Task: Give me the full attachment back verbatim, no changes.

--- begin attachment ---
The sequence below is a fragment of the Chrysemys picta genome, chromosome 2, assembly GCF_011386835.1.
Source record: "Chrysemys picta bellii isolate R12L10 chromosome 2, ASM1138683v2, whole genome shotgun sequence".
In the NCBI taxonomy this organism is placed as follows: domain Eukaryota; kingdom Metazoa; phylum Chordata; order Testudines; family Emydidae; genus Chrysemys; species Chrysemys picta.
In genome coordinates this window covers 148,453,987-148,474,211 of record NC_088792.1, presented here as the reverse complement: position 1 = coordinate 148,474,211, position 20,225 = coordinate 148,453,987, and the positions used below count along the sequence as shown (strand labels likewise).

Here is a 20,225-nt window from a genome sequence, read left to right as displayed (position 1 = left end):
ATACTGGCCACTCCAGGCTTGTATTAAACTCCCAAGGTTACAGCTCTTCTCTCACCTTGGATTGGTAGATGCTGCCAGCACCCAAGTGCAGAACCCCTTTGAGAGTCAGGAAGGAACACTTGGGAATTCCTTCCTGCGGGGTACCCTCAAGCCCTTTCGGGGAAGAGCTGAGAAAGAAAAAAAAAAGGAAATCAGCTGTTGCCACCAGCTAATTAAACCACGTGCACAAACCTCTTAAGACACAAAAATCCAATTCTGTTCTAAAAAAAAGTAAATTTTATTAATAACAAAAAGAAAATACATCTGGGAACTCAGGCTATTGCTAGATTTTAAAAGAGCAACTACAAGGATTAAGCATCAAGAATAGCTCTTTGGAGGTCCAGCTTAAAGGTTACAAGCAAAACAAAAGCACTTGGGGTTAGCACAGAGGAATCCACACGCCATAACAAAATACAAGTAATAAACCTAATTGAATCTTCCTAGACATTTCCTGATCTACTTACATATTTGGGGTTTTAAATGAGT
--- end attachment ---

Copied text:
The sequence below is a fragment of the Chrysemys picta genome, chromosome 2, assembly GCF_011386835.1.
Source record: "Chrysemys picta bellii isolate R12L10 chromosome 2, ASM1138683v2, whole genome shotgun sequence".
In the NCBI taxonomy this organism is placed as follows: domain Eukaryota; kingdom Metazoa; phylum Chordata; order Testudines; family Emydidae; genus Chrysemys; species Chrysemys picta.
In genome coordinates this window covers 148,453,987-148,474,211 of record NC_088792.1, presented here as the reverse complement: position 1 = coordinate 148,474,211, position 20,225 = coordinate 148,453,987, and the positions used below count along the sequence as shown (strand labels likewise).

Here is a 20,225-nt window from a genome sequence, read left to right as displayed (position 1 = left end):
ATACTGGCCACTCCAGGCTTGTATTAAACTCCCAAGGTTACAGCTCTTCTCTCACCTTGGATTGGTAGATGCTGCCAGCACCCAAGTGCAGAACCCCTTTGAGAGTCAGGAAGGAACACTTGGGAATTCCTTCCTGCGGGGTACCCTCAAGCCCTTTCGGGGAAGAGCTGAGAAAGAAAAAAAAAAGGAAATCAGCTGTTGCCACCAGCTAATTAAACCACGTGCACAAACCTCTTAAGACACAAAAATCCAATTCTGTTCTAAAAAAAAGTAAATTTTATTAATAACAAAAAGAAAATACATCTGGGAACTCAGGCTATTGCTAGATTTTAAAAGAGCAACTACAAGGATTAAGCATCAAGAATAGCTCTTTGGAGGTCCAGCTTAAAGGTTACAAGCAAAACAAAAGCACTTGGGGTTAGCACAGAGGAATCCACACGCCATAACAAAATACAAGTAATAAACCTAATTGAATCTTCCTAGACATTTCCTGATCTACTTACATATTTGGGGTTTTAAATGAGT